While I was chatting with Melvin, this fucking Bangladeshi dude had put his foot on the railing, obstructing commuters from moving into the coach.
I stared at him and he eased up a bit.
Even at 3:00pm, the train was crowded.
We chose to travel during the school holidays where the KTM Komuter was a choice transport for people living in the fringe of the Klang Valley to head towards Kuala Lumpur's city centre.
The train was packed like Sardines and towards the end of the journey, people were really squashed-up.
Melvin got off at the Mid Valley station while I carried on towards KL Sentral to make my switch for the train to Subang Jaya.
It was a quick affair as I had only minutes to get back into the right platform to board the Klang-bound train.
In the Komuter coach, there was this well-to-do dysfunctional family who boarded the train.
A middle-aged couple with her two sons were lugging their suitcases.
What I couldn't stand was the fact that their teenage son was a skinny assed faggot with earrings.
They were talking so loud, it was not funny.
At this point, I wished I had my ipod on full-blast. Fuck them!
Anyways, after a short ride, I got off at the Subang Jaya station. My job was done.
Talk is cheap
Funny thing is this: There are people who can talk you to death, they end up doing nothing.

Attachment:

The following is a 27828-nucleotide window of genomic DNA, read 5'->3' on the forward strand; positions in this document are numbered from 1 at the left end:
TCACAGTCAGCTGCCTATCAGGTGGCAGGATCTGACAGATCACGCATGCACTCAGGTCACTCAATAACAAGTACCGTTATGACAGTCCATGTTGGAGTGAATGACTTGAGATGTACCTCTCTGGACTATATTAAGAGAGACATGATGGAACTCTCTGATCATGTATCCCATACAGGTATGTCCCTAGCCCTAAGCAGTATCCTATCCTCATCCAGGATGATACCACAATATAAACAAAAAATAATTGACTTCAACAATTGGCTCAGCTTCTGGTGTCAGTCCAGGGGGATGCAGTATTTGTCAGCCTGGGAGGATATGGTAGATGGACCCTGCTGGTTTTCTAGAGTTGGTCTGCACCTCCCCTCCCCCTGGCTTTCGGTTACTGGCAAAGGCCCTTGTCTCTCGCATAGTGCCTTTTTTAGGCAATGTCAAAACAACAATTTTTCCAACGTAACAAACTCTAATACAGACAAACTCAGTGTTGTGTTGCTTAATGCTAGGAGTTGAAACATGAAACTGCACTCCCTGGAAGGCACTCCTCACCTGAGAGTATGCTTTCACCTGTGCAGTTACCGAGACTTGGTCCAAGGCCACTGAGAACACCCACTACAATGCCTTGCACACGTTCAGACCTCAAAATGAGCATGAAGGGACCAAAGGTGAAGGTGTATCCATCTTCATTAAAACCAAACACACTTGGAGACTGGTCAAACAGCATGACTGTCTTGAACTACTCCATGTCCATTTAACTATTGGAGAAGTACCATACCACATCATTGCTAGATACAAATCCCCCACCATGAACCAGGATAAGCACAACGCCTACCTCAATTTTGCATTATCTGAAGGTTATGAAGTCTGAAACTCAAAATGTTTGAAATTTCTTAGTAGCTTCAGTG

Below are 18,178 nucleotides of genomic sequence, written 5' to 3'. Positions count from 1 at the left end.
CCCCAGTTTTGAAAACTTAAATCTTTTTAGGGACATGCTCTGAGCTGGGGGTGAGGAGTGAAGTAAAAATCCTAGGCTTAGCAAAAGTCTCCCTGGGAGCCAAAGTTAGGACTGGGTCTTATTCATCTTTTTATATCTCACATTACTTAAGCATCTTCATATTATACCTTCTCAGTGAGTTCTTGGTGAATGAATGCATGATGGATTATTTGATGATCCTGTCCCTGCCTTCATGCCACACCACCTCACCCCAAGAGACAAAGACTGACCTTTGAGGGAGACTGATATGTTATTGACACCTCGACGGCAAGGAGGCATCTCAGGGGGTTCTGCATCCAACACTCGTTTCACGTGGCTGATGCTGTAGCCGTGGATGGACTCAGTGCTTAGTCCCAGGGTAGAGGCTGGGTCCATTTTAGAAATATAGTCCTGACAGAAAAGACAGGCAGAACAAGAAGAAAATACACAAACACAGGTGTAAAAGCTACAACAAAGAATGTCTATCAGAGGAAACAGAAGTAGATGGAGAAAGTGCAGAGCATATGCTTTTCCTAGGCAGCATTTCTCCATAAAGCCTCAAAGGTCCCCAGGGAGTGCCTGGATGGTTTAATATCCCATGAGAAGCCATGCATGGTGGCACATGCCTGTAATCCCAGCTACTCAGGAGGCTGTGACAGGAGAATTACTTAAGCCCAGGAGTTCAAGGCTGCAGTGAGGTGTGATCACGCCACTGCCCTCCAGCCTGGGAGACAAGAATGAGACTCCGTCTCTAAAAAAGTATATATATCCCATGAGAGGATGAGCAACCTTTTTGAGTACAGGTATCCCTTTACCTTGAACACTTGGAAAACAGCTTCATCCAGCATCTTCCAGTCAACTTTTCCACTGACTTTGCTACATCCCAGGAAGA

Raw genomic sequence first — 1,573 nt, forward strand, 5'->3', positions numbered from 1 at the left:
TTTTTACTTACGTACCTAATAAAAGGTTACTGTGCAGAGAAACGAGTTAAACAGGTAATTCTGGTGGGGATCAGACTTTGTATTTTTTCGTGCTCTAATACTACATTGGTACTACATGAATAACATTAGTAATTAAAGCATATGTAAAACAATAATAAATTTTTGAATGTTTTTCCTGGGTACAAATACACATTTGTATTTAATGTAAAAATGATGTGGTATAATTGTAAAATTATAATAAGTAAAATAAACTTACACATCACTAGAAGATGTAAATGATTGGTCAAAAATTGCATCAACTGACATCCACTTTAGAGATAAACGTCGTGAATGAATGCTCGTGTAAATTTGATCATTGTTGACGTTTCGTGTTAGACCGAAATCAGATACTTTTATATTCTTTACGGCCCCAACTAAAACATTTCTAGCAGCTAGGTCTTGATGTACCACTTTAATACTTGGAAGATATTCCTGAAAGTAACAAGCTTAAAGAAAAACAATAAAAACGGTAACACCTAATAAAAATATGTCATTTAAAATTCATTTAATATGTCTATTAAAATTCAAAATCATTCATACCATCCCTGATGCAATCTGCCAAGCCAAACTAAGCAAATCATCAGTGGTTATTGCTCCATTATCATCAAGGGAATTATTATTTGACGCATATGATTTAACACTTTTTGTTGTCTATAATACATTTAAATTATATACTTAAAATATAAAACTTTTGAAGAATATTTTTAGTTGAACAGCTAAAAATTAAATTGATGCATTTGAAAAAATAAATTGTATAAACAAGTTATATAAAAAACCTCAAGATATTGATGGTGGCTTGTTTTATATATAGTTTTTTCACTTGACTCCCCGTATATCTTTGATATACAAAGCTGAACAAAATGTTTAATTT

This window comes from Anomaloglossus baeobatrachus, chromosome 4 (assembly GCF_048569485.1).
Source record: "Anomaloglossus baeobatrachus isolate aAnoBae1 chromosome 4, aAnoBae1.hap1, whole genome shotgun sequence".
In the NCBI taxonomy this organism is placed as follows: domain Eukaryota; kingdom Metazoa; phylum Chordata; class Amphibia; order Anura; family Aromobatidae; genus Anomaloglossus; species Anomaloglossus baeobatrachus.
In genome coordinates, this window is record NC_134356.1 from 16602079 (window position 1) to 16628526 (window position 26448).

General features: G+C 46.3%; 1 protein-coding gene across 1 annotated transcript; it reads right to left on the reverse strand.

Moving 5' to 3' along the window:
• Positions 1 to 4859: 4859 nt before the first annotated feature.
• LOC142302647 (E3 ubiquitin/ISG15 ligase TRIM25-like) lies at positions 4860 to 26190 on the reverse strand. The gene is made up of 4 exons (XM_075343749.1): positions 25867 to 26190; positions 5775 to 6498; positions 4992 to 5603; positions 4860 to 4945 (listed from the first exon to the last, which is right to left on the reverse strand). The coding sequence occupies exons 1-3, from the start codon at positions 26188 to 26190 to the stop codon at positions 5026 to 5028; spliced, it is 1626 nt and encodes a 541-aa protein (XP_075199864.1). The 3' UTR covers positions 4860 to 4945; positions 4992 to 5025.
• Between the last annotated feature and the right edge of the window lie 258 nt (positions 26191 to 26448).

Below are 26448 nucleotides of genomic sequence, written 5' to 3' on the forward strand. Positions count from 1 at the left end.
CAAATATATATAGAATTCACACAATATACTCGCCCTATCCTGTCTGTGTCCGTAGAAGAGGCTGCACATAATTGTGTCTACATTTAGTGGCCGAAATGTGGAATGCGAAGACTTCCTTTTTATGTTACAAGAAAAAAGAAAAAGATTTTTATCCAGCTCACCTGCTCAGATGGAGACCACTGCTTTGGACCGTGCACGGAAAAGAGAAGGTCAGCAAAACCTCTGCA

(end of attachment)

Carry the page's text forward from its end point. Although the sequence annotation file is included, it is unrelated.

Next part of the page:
The Seremban experiment clearly shows that folding bikes can be brought along on excursions as long as you are civil-minded about sharing your space with other people as well as courteous enough to bag your bike.
If you ride a mountain bike or a road bike, forget about it.
While those self-proclaimed gurus out there are still imagining things, I set out to do what I had to do, board the Komuter with my folding bike and ride at my destination.
- IF you expect comfort, well the Komuter isn't much of an ideal ride. For Seremban-bound commuters, I heard that the SKS buses are the way to go, its faster and cheaper..
- Be prepared to offer your seat to the elderly and handicapped...
- Xenophobia strikes with so many foreigners onboard, its not funny. Felt as if I was in Bangladesh or Nepal at some point of the journey..
- Be prepared to wait for trains that are behind schedule.
- Avoid boarding and traveling on the Komuter during peak hours and public holidays. Its bound to be packed with people.
- Bring an ipod or MP3 player to switch off from noisy people
- Expect people to kick your bagged bike when the coach is crammed like a can of Sardines...
- Carry a lot of small change as some of the Komuter ticketing machines do not accept notes.
- Most of the stations are not equipped with elevators, or if they have a lift facility, its broken down, so, be prepared to lug your folded bike up the flight of stairs.
- Invest in a good bike bag. Don't be stingy, be kind, bag your bike...
That said, enjoy your commute and REMEMBER: Be a responsible foldie so that other folding bike owners too can enjoy a ride on the KTM Komuter.
* This public service is brought to you courtesy of the ROGUE RIDER